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|Title: ||THE EFFECTS OF FUTURE GLOBAL CHANGE ON ARBUSCULAR MYCORRHIZAL FUNGI AND SOIL CARBON: USING URBANIZATION AS A SURROGATE FOR FUTURE CONDITIONS IN FIELD STUDIES|
|Authors: ||Wolf, Julie|
|Advisors: ||Needelman, Brian|
|Department/Program: ||Environmental Science and Technology|
|Sponsors: ||Digital Repository at the University of Maryland|
University of Maryland (College Park, Md.)
climate change, mycorrhizal fungi, ozone, soil carbon, urbanization
|Issue Date: ||2012|
|Abstract: ||Carbon, fixed photosynthetically by plants, cycles through plant, microbial biomass, soil, and atmospheric carbon pools. The effects of global change on this cycling will impact future levels of atmospheric carbon dioxide, but are poorly understood. In urban areas, temperature and carbon dioxide concentrations are often elevated to levels that simulate near-future climate changes. These elevations are not sudden, uniform step increases but are gradual and variable; as such urbanization may provide a means to simulate the effects of near-future climate changes. The dissertation research encompasses two studies utilizing urban macroclimate to study the effects of future climate change.
In the first study, plots containing a common imported soil and seed bank were established at three locations along a 50 km urban-to-rural transect. In these plots, plant community development, temperature, carbon dioxide concentrations, and other factors had been monitored for five years. Subsequently, arbuscular mycorrhizal fungal structures in bulk soil were quantified. These fungi receive carbon directly from plant roots, grow into bulk soil, and can transfer immobile soil minerals to their plant hosts. In contrast to expectations, fewer fungal structures were found closer to the urban side of the transect.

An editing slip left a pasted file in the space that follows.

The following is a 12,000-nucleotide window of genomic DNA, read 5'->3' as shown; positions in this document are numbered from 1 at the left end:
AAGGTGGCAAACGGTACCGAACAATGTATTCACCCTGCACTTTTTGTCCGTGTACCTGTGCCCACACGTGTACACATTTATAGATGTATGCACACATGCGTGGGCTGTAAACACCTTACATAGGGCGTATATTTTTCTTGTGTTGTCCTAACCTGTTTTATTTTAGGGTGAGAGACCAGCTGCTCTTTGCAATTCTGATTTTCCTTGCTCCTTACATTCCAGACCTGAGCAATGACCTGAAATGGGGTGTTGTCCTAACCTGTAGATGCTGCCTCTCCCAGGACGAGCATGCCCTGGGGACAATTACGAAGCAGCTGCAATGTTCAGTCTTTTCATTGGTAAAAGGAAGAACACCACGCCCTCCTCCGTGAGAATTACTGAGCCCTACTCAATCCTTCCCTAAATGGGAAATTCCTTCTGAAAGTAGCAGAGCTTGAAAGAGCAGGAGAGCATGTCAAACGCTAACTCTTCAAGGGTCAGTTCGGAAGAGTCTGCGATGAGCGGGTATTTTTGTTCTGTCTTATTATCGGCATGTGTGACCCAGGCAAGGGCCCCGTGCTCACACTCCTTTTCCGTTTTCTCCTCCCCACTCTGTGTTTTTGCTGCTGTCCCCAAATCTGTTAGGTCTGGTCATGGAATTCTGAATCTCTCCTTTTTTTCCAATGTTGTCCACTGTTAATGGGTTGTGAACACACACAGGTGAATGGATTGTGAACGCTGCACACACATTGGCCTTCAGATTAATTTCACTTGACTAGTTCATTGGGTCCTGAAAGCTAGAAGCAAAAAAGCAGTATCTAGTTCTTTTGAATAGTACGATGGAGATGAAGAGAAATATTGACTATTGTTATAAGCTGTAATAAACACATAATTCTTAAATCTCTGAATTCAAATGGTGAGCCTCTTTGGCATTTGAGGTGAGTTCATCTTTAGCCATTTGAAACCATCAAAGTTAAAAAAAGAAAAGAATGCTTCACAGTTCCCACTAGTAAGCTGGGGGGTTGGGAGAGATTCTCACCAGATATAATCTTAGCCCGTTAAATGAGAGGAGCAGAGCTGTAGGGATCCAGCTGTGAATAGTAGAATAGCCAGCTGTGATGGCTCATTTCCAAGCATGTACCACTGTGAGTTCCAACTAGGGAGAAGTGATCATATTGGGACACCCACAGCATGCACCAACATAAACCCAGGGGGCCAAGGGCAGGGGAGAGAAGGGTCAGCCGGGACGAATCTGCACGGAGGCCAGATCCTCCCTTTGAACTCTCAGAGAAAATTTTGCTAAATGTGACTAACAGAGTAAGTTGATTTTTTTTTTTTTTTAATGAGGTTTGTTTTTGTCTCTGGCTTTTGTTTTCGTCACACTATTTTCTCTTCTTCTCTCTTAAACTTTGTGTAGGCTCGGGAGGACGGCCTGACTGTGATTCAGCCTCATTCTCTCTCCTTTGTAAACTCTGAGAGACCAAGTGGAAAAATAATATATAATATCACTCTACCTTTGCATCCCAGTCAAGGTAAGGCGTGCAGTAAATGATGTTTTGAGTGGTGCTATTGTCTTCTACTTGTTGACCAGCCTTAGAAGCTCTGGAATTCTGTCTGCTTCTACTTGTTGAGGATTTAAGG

The second study was an observational study of soil carbon in minimally managed, long-undisturbed soils located at varying distances from urban areas. In sampling sites at 62 golf courses, similar communities of cool-season grasses had been undisturbed for at least 25 years. At each site, total and active soil carbon and many potential explanatory factors were measured and examined with multiple regression analysis. Contrary to expectations, soil carbon was positively correlated with warmer February-only mean daily minimum soil temperatures, suggesting that winter temperatures are more important than mean annual temperature for soil C storage in temperate grassland. Other correlations, including positive correlations with soil cation exchange capacity, soil lead levels, and tropospheric ozone exposure during the peak ozone season, were also detected. Potential mechanisms for the detected relationships are explored.
The results of both experiments demonstrate that commonly-held expectations based on single-factor global change experiments or models are not always borne out in complex natural systems.|
|Appears in Collections:||Environmental Science & Technology Theses and Dissertations|
UMD Theses and Dissertations
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